When I first became enamored with tea, I did what most newbies do – I explored the history of tea. Reading yesterday’s post, A Thirst For Empire, got me thinking about the role that tea is playing today in the 21st Century.

As a former Coca Cola addict–and I use that term clinically–I had often joked that if soda was my worst addiction, I was doing quite well indeed. Little did I know at that time that my four cans of Coke a day were very hazardous to my health. It was when I attended a conference of the American Herbalist Guild that I finally understood the dangers of soda. My personal introduction to tea was guided by my desire to eliminate soda from my diet and find something that was actually healthy for me to drink instead. A trip to Southeast Asia sealed the deal when I finally had my first cup of green tea that was properly brewed using high-end whole leaf tea leaves. The rest, as they say, is history!

Given my awareness of tea and my growing interest in green tea, I felt compelled to introduce Americans to this amazingly healthy brew. In my heart, I believed that if people could shift away from high-sugar beverages and come to appreciate and LOVE tea, it had the potential to have an impact on their health. I started T Ching in 2006 with a strong focus on the health benefits of tea. Much to my surprise, that didn’t sit well with tea aficionados at that time. They were very much turned off by the focus of health benefits and felt that the delicious taste and ritual of tea was what should be addressed. I disagreed. I believed that once people made the shift for health reasons, the taste and ritual would be the obvious next step in the progression for tea lovers.

Tea consumption has grown each and every year since 2006 and I believe the biggest driver has been the health benefits of tea. Over centuries, tea has played an important role in the culture of that time. I believe that’s happening now as well. As of 2016, supplement use in the U.S. became a 37 billion dollar industry. Tea is currently a 12.5 billion dollar industry and growing briskly. The general public “gets it”. They finally understand that we must each take responsibility for our health and wellness. We must manage our stress, engage in physical activity, and eat a healthy diet. Tea is an excellent part of a healthy diet.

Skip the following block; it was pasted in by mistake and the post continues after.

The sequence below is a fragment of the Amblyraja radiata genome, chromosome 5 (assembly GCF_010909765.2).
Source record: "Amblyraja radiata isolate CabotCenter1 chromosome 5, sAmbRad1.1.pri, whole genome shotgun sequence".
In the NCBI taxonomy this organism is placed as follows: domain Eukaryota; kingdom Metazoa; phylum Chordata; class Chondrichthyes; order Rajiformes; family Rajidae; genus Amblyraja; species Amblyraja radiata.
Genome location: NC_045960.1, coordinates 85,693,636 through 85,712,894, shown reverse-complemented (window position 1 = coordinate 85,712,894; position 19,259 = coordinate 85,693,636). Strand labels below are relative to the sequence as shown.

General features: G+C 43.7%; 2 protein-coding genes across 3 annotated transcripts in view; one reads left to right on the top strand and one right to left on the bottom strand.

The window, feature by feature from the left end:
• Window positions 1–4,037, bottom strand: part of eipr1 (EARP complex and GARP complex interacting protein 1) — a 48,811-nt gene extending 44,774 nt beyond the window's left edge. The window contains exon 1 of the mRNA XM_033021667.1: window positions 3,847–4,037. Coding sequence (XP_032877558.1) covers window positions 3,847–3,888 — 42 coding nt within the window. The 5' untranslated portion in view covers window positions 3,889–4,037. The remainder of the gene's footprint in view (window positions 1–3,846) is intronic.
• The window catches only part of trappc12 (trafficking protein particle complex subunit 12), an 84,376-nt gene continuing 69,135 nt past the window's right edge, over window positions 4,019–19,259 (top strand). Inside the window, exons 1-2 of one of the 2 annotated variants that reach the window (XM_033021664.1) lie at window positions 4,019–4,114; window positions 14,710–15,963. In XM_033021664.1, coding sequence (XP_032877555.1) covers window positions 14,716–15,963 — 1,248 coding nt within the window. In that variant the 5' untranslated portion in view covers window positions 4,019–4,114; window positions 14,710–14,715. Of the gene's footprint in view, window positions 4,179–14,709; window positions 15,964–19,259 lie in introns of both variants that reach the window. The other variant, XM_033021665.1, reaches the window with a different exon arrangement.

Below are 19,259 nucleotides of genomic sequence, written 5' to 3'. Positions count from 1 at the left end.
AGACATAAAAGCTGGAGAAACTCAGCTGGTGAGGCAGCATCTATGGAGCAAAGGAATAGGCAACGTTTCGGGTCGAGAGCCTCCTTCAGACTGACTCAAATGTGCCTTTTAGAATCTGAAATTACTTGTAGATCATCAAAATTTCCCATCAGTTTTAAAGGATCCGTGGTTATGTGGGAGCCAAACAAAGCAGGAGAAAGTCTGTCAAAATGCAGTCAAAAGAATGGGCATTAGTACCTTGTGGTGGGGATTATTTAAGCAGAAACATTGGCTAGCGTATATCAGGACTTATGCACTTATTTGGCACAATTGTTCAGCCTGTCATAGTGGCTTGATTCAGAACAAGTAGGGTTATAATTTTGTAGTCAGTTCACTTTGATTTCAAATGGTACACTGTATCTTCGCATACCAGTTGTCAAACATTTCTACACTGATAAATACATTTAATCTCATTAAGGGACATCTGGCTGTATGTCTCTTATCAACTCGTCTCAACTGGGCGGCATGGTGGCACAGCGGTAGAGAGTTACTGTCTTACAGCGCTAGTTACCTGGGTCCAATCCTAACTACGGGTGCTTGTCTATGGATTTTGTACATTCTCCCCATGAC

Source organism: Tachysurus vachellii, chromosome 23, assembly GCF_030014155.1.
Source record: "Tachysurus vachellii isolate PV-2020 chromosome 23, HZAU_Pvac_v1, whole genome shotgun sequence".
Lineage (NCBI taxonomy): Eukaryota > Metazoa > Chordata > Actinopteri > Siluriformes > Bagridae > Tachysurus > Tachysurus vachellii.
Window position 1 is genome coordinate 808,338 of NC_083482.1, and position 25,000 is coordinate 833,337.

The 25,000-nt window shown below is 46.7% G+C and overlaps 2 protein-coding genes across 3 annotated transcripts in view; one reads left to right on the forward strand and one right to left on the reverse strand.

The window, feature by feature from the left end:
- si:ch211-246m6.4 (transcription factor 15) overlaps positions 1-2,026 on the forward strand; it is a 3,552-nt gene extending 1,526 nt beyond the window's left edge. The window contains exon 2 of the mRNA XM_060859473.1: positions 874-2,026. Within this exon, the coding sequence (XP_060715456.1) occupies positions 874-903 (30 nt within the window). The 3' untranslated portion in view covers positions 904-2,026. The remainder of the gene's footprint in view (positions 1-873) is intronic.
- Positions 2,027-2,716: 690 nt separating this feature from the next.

It is most distressing to learn that our youngest citizens will be the first generation who aren’t expected to live as long as their parents. Our children are heavier than they’ve ever been and sicker than they’ve ever been. I believe there are 2 primary reasons for that:

  1. Decrease in physical activity. It used to be that kids went out to play after school, running around with their friends, maybe on their bikes or playing games that challenged them physically. Today’s kids are often found on their computers or smartphones. This decrease in physical activity takes a huge toll on general health.
  2. Increase in consumption of soda.  Go to any mall in the U.S. and you’ll see kids drinking soda. Next time you’re at a restaurant, check out what the kids are drinking. More than likely, it will be a soda. Health conscious parents encourage fruit juices which typically are full of added sugars and certainly without their pulp which plays an important role in how our body deals with the natural sugars in fruit. When I encourage young moms to introduce their little ones to tea, they become consumed with worry about caffeine. They are clearly missing the boat. A small cup of tea, lightly brewed, will have less caffeine than a few Hershey Kisses – and no one seems concerned about that! By encouraging a tea habit in our children, that will go a long way to ensure that they will become dedicated tea drinkers throughout their life. What child wouldn’t be interested in drinking a “grown up” hot beverage in tiny little cups?

I am proud to have been an early adopter, whose focus was on the health benefits of tea. I am delighted that tea is playing an important role in the critically important health and wellness movement that is sweeping the country and the globe. I believe consumers will be the ones to save our dysfunctional health care system by taking responsibility for their own health. With our focus on wellness, we can determine what each of us must do to increase the likelihood of abundant health.

If you’re a regular reader of T Ching, then you’re already aware of how terrific tea is. Make an effort to turn on your extended family and friends to this amazing beverage. The gift of health is the most important gift of all.

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